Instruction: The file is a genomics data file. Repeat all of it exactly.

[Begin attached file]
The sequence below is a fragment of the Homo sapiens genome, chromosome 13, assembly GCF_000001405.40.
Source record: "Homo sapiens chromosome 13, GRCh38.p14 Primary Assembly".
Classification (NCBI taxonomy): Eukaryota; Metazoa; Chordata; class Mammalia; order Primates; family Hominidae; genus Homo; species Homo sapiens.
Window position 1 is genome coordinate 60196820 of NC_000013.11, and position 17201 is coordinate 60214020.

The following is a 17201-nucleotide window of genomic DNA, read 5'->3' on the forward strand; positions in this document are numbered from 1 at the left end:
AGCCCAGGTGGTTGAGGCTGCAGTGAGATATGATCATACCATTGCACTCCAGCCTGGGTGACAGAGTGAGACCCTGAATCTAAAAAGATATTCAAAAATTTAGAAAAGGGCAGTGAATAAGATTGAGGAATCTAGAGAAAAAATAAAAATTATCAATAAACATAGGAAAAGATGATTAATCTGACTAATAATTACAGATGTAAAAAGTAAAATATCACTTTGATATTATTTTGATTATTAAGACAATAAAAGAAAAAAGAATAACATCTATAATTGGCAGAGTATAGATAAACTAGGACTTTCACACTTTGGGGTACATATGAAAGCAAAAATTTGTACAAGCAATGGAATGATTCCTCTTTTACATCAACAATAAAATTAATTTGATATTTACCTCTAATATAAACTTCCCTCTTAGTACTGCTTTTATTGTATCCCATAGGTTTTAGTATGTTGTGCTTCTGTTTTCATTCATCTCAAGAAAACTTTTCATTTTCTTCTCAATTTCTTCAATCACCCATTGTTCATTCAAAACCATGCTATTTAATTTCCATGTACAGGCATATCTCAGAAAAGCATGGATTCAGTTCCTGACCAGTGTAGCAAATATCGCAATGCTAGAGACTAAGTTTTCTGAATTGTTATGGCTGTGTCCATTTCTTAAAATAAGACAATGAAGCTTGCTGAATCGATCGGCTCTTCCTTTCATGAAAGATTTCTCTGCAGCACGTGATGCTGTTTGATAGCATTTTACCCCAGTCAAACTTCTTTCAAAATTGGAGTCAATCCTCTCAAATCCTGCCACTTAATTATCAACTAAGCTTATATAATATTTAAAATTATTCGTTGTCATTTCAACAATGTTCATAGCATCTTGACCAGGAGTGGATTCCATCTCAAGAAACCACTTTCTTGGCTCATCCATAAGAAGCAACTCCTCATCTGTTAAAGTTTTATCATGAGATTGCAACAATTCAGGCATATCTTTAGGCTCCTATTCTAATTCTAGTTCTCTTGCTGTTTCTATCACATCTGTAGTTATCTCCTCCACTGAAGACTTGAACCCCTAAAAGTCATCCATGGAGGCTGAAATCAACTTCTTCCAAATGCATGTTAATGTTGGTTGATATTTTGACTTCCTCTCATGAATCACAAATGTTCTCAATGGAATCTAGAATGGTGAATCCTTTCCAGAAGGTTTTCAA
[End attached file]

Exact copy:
The sequence below is a fragment of the Homo sapiens genome, chromosome 13, assembly GCF_000001405.40.
Source record: "Homo sapiens chromosome 13, GRCh38.p14 Primary Assembly".
Classification (NCBI taxonomy): Eukaryota; Metazoa; Chordata; class Mammalia; order Primates; family Hominidae; genus Homo; species Homo sapiens.
Window position 1 is genome coordinate 60196820 of NC_000013.11, and position 17201 is coordinate 60214020.

The following is a 17201-nucleotide window of genomic DNA, read 5'->3' on the forward strand; positions in this document are numbered from 1 at the left end:
AGCCCAGGTGGTTGAGGCTGCAGTGAGATATGATCATACCATTGCACTCCAGCCTGGGTGACAGAGTGAGACCCTGAATCTAAAAAGATATTCAAAAATTTAGAAAAGGGCAGTGAATAAGATTGAGGAATCTAGAGAAAAAATAAAAATTATCAATAAACATAGGAAAAGATGATTAATCTGACTAATAATTACAGATGTAAAAAGTAAAATATCACTTTGATATTATTTTGATTATTAAGACAATAAAAGAAAAAAGAATAACATCTATAATTGGCAGAGTATAGATAAACTAGGACTTTCACACTTTGGGGTACATATGAAAGCAAAAATTTGTACAAGCAATGGAATGATTCCTCTTTTACATCAACAATAAAATTAATTTGATATTTACCTCTAATATAAACTTCCCTCTTAGTACTGCTTTTATTGTATCCCATAGGTTTTAGTATGTTGTGCTTCTGTTTTCATTCATCTCAAGAAAACTTTTCATTTTCTTCTCAATTTCTTCAATCACCCATTGTTCATTCAAAACCATGCTATTTAATTTCCATGTACAGGCATATCTCAGAAAAGCATGGATTCAGTTCCTGACCAGTGTAGCAAATATCGCAATGCTAGAGACTAAGTTTTCTGAATTGTTATGGCTGTGTCCATTTCTTAAAATAAGACAATGAAGCTTGCTGAATCGATCGGCTCTTCCTTTCATGAAAGATTTCTCTGCAGCACGTGATGCTGTTTGATAGCATTTTACCCCAGTCAAACTTCTTTCAAAATTGGAGTCAATCCTCTCAAATCCTGCCACTTAATTATCAACTAAGCTTATATAATATTTAAAATTATTCGTTGTCATTTCAACAATGTTCATAGCATCTTGACCAGGAGTGGATTCCATCTCAAGAAACCACTTTCTTGGCTCATCCATAAGAAGCAACTCCTCATCTGTTAAAGTTTTATCATGAGATTGCAACAATTCAGGCATATCTTTAGGCTCCTATTCTAATTCTAGTTCTCTTGCTGTTTCTATCACATCTGTAGTTATCTCCTCCACTGAAGACTTGAACCCCTAAAAGTCATCCATGGAGGCTGAAATCAACTTCTTCCAAATGCATGTTAATGTTGGTTGATATTTTGACTTCCTCTCATGAATCACAAATGTTCTCAATGGAATCTAGAATGGTGAATCCTTTCCAGAAGGTTTTCAA